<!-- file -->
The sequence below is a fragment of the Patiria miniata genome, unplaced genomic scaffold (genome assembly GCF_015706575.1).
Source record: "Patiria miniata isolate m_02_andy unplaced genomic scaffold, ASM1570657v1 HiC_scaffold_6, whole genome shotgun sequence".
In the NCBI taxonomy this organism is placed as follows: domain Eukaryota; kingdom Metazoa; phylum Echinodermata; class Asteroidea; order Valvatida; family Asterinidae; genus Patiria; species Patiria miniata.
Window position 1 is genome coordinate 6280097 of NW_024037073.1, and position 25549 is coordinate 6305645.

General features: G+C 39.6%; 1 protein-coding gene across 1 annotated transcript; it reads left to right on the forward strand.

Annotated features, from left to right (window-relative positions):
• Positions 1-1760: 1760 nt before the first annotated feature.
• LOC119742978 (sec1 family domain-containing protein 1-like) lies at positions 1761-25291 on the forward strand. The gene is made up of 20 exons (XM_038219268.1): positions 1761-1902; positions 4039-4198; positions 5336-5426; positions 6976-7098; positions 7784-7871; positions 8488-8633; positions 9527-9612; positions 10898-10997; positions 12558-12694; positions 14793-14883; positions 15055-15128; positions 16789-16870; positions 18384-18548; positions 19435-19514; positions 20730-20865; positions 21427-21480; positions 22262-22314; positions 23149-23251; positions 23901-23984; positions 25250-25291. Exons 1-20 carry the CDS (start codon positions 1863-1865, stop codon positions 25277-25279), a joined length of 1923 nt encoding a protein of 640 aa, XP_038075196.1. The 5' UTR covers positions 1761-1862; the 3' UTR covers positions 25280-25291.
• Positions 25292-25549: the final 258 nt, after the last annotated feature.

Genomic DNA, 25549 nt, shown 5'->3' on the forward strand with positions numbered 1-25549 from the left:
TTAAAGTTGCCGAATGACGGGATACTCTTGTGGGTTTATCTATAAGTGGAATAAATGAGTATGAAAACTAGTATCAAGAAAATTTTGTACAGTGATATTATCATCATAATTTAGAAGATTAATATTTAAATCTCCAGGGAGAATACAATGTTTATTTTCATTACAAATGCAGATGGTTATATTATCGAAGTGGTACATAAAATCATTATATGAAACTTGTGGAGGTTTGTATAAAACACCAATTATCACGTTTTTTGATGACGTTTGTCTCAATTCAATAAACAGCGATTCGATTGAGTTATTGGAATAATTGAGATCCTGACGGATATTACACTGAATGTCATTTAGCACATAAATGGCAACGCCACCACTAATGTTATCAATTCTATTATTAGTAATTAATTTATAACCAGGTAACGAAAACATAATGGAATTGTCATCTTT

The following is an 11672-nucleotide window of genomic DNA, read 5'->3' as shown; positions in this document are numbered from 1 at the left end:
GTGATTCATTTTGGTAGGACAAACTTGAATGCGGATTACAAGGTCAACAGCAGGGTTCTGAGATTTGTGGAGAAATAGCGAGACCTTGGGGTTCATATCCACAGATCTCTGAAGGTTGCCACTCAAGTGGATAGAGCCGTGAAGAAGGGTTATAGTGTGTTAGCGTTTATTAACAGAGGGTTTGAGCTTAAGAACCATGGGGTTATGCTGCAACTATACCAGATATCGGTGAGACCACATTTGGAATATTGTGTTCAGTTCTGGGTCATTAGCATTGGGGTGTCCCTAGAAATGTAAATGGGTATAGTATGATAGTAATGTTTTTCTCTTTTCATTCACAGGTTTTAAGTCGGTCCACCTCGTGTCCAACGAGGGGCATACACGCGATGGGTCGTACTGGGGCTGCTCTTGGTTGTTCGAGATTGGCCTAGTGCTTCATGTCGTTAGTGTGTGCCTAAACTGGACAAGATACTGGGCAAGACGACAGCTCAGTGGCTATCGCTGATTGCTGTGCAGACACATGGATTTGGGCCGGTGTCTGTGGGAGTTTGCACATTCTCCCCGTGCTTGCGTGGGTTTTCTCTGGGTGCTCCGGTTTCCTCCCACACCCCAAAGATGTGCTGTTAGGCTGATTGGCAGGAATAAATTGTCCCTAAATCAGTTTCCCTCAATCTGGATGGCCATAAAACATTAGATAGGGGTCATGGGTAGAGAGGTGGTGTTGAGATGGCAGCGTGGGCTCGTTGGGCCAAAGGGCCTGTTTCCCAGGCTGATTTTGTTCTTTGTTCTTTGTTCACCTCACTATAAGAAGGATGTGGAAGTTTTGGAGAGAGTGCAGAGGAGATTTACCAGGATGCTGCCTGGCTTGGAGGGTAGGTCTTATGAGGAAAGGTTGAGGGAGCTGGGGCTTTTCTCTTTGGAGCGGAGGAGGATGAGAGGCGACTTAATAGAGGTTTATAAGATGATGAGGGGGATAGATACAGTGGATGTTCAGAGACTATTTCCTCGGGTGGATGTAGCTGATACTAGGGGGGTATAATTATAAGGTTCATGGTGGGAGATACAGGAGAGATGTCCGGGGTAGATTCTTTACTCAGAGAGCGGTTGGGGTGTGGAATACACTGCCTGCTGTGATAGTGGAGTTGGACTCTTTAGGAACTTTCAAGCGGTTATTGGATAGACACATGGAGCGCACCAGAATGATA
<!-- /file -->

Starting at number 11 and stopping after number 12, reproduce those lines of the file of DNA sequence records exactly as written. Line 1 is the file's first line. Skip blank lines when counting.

TTAAAGTTGCCGAATGACGGGATACTCTTGTGGGTTTATCTATAAGTGGAATAAATGAGTATGAAAACTAGTATCAAGAAAATTTTGTACAGTGATATTATCATCATAATTTAGAAGATTAATATTTAAATCTCCAGGGAGAATACAATGTTTATTTTCATTACAAATGCAGATGGTTATATTATCGAAGTGGTACATAAAATCATTATATGAAACTTGTGGAGGTTTGTATAAAACACCAATTATCACGTTTTTTGATGACGTTTGTCTCAATTCAATAAACAGCGATTCGATTGAGTTATTGGAATAATTGAGATCCTGACGGATATTACACTGAATGTCATTTAGCACATAAATGGCAACGCCACCACTAATGTTATCAATTCTATTATTAGTAATTAATTTATAACCAGGTAACGAAAACATAATGGAATTGTCATCTTT

The following is an 11672-nucleotide window of genomic DNA, read 5'->3' as shown; positions in this document are numbered from 1 at the left end: